Support for Scottish independence at all-time high – new poll

SUPPORT for an independent Scotland has hit its highest level ever in a major survey identifying long-term changes in people’s social attitudes.

The latest release of the British Social Attitudes (BSA) poll shows that more than half of people north of the border think Scotland should be an independent nation.

It is the highest number since 1999, when the question of how Scotland should be governed was first raised.

That year – when the Scottish Parliament officially opened – support for independence was 27%, while 59% supported decentralization and 10% said they believed it Holyrood shouldn’t exist.

The new figures, based on a poll conducted in 2021, show that 52% support independence, while support for decentralization has fallen to 38%. Only 8% still think there should be no Scottish Parliament.

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But today’s report also shows that changing attitudes towards the Constitution are not unique to Scotland.

For the first time in Northern Ireland, support for UK affiliation has fallen to just under half from 49%, while support in Northern Ireland for Irish reunification has risen from 14% in 2015 to 30% now.

Experts at the National Center for Social Research (NatCen), which is conducting the survey, said the results show how Brexit has created divisions over UK governance that go beyond Scotland – and the new UK government faces a “particularly daunting challenge” of bringing the union together.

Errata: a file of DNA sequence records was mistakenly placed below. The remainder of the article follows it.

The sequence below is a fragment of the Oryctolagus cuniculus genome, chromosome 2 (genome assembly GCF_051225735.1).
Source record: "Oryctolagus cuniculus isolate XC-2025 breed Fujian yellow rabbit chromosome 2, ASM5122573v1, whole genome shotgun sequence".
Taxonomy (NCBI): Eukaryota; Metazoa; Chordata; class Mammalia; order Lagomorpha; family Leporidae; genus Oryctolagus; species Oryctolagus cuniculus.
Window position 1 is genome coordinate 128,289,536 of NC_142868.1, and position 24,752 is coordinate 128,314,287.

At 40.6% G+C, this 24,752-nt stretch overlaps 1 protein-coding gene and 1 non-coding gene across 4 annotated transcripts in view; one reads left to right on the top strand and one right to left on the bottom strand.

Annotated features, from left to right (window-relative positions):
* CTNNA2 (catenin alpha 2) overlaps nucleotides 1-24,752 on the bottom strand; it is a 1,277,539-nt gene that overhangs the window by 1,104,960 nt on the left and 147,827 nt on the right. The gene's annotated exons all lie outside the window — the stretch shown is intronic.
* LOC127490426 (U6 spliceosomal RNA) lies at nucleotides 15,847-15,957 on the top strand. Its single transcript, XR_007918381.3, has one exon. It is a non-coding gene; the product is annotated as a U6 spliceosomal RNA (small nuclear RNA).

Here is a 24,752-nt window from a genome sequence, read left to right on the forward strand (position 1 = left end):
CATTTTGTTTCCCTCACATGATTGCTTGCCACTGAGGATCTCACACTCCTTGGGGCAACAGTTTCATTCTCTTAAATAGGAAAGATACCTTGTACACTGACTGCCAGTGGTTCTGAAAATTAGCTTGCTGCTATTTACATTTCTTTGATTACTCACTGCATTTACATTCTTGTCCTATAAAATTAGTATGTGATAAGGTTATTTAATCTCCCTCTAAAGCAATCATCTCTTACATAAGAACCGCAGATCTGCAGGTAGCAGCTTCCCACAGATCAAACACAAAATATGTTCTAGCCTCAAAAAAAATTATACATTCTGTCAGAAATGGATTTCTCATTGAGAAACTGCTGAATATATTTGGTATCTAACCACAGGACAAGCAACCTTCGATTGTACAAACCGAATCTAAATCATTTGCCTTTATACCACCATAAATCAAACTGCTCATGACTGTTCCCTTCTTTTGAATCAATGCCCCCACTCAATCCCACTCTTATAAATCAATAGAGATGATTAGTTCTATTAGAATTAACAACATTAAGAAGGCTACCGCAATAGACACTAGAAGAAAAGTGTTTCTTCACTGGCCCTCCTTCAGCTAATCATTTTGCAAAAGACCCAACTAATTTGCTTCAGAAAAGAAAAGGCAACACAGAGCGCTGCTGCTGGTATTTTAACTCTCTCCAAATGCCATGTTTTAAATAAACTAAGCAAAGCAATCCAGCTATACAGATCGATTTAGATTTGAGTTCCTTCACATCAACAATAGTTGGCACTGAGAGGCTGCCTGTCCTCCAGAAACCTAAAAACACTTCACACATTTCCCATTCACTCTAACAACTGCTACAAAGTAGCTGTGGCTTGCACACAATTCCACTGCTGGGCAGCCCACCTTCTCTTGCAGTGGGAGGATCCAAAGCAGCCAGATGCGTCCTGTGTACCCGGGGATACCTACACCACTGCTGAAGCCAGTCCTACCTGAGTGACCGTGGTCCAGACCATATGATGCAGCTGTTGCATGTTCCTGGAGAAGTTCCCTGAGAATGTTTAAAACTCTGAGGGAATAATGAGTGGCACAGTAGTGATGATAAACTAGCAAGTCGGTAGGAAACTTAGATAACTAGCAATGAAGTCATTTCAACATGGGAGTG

Sir John Curtice, senior research fellow at NatCen, said the question of independence has been included in the Scottish Social Attitudes Survey every year since 1999 – a parallel study of the BSA.

“The issue here is not whether Scotland should be an independent country, yes or no, it’s this long-term question and the point of that is that we can show how attitudes have changed over a long period of time,” he said .

“The 52% is as high as that question.”

The BSA report noted: “Since 2014, support for independence has increased significantly, particularly since the 2016 EU referendum, after which leaving the UK became more popular than decentralization for the first time.

“Against this backdrop, it is perhaps not surprising that Scotland’s constitutional status has once again become the subject of lively debate.

“The Union has certainly become decidedly less popular north of the border.”

The survey shows 82% of SNP Supporters now support independence, up from 51% in 2012, while the proportion of Conservative Identifiers that do this has changed little and remains at 5%.

Curtice said the report shows how attitudes towards independence have become more polarized over the years.

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“The immediate political aspect of this is that actually Nicola Sturgeon doesn’t have to tell anyone that an election is about the constitution – because that’s what people vote for their parties in the first place,” he said.

“Why is that happend? It basically happened because of Brexit.”

However, he also pointed out that this is not a unique trend in Scotland, but a similar pattern is occurring in Northern Ireland.

Almost two thirds – 65% – of those remaining in Scotland now support Scottish independence, up from 44% in 2016.

In 2016, 64% of people in Northern Ireland who voted to remain were in favor of becoming part of the UK, but now it’s just 37%.